The first half of 2010 was rough on businesses that own patents. Many such firms were swept up in a flood of new lawsuits, thanks to a Federal Circuit ruling in late 2009 that revitalized a previously obscure provision of patent law punishing those who incorrectly mark their products as patented. People seeking to make a quick buck went to court, alleging that businesses had marked their products with incorrect patent numbers and demanding damages of $500 for each wrongly marked item.
A defendant's potential liability was staggering. Solo Cup Co., for instance, was sued for $10.9 trillion dollars--an amount equal to more than 80 percent of the U.S. national debt.
But what the Federal Circuit gives, the Federal Circuit can take away. And in June, the court gave patent owners a major victory--though not everything they wanted--in Pequignot v. Solo Cup Co. The ruling clarifies when a patentee can be liable for false patent marking, requiring a standard of culpability that is tough for plaintiffs to prove.
"The opinion made it very clear that mere negligence or even recklessness will not suffice to make a company liable under the false patent marking statute. The company has to consciously desire for the public to be deceived [by the false markings]," says Frank DiGiovanni, a partner at Connolly Bove Lodge & Hutz.
Relators Gold Rush
The false patent marking statute seems fairly straightforward. It states that anyone who, "for the purpose of deceiving the public," marks an "unpatented article" as patented will be "fined not more than $500 for every such offense." Enforcement is by qui tam suits; anyone can become a "relator," filing a lawsuit and, if the suit is successful, receiving half of the defendant's fines, while the other half goes to the federal government.
For 100 years, the courts minimized the effect of the statute by ruling that a continuous false marking--such as the entire production run of a product--is a "single offense." The fines were so small it was rarely worthwhile to file suit.
That all changed in December 2009, when the Federal Circuit issued its ruling in Forest Group Inc. v. Bon Tool Co. The court held that each wrongly marked item is a separate offense under the statute.
Some people saw a golden opportunity. They could rake in millions by suing businesses whose mass-produced items were incorrectly marked. In the six months following the Bon Tool ruling, relators filed approximately 250 false patent marking suits.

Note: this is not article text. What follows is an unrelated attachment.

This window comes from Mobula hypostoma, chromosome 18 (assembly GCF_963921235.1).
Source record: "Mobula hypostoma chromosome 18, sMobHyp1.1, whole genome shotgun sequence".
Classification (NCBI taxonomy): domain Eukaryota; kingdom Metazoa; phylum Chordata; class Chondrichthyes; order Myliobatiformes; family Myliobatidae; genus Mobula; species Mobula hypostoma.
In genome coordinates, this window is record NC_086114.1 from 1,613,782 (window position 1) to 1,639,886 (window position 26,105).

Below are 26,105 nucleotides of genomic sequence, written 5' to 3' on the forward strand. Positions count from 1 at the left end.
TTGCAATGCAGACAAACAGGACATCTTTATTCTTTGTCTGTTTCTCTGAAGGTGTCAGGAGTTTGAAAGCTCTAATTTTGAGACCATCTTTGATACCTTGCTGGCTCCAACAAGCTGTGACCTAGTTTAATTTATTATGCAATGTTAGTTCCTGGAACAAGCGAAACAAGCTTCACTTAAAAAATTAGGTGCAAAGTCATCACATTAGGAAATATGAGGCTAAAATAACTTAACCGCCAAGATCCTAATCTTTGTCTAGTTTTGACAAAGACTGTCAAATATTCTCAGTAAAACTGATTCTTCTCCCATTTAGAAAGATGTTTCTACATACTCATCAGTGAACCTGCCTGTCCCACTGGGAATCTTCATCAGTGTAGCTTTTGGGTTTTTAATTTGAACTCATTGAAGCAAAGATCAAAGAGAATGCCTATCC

Matthew Pequignot beat the rush. A licensed patent attorney who has brought false marking suits against a number of companies, he sued Solo Cup Co. in 2007. The company had two patents on its cup lids, but continued to mark its lids with those patent numbers for years after the patents expired. Pequignot alleged that more than 21.7 billion lids were wrongly marked, and he sought $500 in damages for each lid.
A federal district court in Virginia threw out Pequignot's suit on a number of grounds. He appealed to the Federal Circuit.
Solo Cup argued that it could not have violated the false marking statute because its lids were not covered by the statute. The statute applies only to "unpatented articles," while its lids had once been patented.
The Federal Circuit didn't buy that argument. The three judge panel unanimously held that "an article covered by a now-expired patent is 'unpatented.'"
Businesses were disappointed by that part of the ruling. If it had gone the other way, companies would have faced no liability for continuing to mark articles with patent numbers, even after those patents expired. That standard would have enabled defendants to easily rid themselves of the majority of false marking suits filed in 2010, according to Jordan Sigale, a partner at Loeb & Loeb. "It would have given a bright-line test allowing many cases to be dismissed on summary judgment," he says.
Corporate Road Map
However, businesses cheered another part of the Federal Circuit's opinion. The court held that in order to violate the false marking statute, a defendant must specifically intend to deceive the public by falsely marking its products as patented.
If a defendant knows its products are falsely marked, that creates a presumption the company intended to deceive, according to the Federal Circuit's 2005 ruling in Clontech Labs., Inc. v. Invitrogen Corp. But this presumption can be overcome, the court held in Solo Cup, if a defendant shows by a preponderance of the evidence that it had good faith reasons for mismarking its products. Solo Cup Co. met this standard, the court ruled in upholding summary judgment for the company, because it adopted a commercially reasonable business practice based on advice from outside counsel.
The molds used to manufacture Solo's cup lids often last 15 to 20 years, and the company would have faced significant costs and business disruption if it attempted to replace these molds immediately upon the expiration of the relevant patents. Acting in consultation with its outside intellectual property counsel, Solo decided that whenever its molds needed to be replaced due to wear or damage, the new molds would not include expired patent marks.
"The ruling gives companies a road map for getting out of harm's way in the future. Talk to an attorney, develop a plan to remove false patent markings over a few years, then you'll probably be okay," says Thad Kodish, a principal at Fish & Richardson.
But even if a company follows this road map, resolving a false marking suit may not be easy. Says Sigale, "Intent [to deceive] is a question of fact that often can't be resolved easily on summary judgment, so defendants will be left with expensive litigation under the false marking statute. And companies will continue to think about whether they should settle these suits."